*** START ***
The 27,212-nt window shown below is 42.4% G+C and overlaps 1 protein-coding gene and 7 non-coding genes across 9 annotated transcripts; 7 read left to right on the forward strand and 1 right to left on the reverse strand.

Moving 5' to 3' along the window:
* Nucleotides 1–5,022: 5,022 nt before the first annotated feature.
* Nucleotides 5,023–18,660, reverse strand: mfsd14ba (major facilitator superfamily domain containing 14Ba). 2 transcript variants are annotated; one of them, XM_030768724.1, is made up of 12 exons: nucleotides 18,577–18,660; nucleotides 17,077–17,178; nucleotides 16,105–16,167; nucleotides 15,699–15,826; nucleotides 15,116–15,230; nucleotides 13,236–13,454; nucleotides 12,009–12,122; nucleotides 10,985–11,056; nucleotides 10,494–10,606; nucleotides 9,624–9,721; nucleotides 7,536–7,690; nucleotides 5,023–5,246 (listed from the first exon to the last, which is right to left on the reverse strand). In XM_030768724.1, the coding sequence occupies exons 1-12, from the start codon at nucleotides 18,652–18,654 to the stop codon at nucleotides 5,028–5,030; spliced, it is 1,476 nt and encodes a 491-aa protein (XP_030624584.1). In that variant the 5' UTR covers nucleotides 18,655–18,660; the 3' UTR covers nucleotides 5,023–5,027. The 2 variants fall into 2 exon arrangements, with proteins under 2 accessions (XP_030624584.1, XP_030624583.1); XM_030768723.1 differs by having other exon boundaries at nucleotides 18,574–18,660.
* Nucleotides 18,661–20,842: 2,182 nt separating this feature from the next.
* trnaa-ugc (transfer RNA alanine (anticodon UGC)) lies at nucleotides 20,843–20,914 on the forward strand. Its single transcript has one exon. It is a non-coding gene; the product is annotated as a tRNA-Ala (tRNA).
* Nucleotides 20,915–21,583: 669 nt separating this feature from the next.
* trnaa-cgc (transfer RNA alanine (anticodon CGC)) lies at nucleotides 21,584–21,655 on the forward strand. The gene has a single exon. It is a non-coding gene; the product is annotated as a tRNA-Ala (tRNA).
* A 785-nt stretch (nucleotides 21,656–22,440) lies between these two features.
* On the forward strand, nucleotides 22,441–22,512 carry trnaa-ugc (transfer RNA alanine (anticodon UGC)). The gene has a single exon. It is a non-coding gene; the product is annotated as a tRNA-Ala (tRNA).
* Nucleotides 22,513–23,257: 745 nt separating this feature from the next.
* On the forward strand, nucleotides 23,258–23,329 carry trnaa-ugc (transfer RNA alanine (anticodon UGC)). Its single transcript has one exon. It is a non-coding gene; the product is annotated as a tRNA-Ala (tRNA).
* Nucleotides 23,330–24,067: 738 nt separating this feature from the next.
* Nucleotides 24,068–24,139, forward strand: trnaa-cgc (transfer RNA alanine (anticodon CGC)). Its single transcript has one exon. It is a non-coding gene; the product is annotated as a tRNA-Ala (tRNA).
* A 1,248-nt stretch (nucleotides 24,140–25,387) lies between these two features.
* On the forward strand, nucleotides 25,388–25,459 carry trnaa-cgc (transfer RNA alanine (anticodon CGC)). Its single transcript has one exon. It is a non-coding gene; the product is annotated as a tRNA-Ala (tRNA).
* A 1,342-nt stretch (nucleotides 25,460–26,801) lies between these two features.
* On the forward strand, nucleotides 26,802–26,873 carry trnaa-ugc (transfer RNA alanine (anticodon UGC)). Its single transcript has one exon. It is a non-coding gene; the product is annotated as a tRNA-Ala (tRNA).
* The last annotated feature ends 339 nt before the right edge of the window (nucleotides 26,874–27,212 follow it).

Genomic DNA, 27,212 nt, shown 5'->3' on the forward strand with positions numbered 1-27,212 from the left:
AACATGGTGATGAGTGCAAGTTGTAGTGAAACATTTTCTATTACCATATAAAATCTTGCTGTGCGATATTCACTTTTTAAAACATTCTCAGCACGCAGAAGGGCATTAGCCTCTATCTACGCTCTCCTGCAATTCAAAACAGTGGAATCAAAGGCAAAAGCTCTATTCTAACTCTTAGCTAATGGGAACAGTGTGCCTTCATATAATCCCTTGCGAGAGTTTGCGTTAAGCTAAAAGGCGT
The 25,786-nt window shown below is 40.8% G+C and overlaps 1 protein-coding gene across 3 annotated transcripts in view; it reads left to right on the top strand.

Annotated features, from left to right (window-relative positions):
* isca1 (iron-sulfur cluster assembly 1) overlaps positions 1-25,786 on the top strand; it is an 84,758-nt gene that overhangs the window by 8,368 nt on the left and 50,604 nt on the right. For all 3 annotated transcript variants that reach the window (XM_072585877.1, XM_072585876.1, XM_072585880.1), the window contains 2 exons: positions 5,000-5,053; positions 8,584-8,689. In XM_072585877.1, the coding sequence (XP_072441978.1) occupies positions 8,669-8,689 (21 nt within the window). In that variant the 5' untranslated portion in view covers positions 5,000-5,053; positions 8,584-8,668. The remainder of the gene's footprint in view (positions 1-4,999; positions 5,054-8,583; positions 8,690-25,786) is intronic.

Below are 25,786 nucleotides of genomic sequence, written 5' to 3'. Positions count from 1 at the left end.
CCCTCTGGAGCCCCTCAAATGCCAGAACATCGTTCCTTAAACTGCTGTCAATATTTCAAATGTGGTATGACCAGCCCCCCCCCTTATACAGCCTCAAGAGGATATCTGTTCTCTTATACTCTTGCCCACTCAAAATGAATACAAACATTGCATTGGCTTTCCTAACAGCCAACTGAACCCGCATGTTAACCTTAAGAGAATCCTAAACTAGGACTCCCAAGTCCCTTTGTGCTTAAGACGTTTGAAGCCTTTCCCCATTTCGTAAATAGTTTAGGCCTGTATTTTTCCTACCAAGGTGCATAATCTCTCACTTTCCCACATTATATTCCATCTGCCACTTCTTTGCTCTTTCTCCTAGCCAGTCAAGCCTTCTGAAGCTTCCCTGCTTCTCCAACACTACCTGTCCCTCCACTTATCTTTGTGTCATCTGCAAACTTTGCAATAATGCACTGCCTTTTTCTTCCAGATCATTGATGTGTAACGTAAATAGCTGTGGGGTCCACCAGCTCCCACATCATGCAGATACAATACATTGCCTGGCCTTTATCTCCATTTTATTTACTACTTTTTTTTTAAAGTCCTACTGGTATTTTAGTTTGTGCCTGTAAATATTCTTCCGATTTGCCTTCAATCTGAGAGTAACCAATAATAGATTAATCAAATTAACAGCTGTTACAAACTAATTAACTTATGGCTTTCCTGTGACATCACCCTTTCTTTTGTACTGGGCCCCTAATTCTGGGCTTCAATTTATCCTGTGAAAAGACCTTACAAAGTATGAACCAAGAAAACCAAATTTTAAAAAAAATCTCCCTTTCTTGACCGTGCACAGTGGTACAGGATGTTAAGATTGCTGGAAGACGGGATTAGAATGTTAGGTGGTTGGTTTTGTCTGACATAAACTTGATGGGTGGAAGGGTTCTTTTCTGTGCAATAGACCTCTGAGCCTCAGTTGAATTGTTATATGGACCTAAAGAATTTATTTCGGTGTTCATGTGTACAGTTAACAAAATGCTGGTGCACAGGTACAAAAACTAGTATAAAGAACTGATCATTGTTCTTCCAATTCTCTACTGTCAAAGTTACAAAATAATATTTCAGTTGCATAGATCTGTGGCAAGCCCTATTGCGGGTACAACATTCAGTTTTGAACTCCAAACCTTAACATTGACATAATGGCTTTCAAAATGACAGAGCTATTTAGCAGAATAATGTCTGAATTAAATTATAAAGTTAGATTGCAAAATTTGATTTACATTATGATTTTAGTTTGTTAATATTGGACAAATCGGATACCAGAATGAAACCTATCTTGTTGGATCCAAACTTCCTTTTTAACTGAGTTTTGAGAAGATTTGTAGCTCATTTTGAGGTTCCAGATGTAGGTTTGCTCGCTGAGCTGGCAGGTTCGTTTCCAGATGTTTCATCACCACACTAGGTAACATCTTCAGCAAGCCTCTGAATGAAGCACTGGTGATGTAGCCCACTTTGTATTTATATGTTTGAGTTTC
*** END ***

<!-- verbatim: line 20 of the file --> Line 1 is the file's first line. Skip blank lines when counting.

Genomic DNA, 27,212 nt, shown 5'->3' on the forward strand with positions numbered 1-27,212 from the left: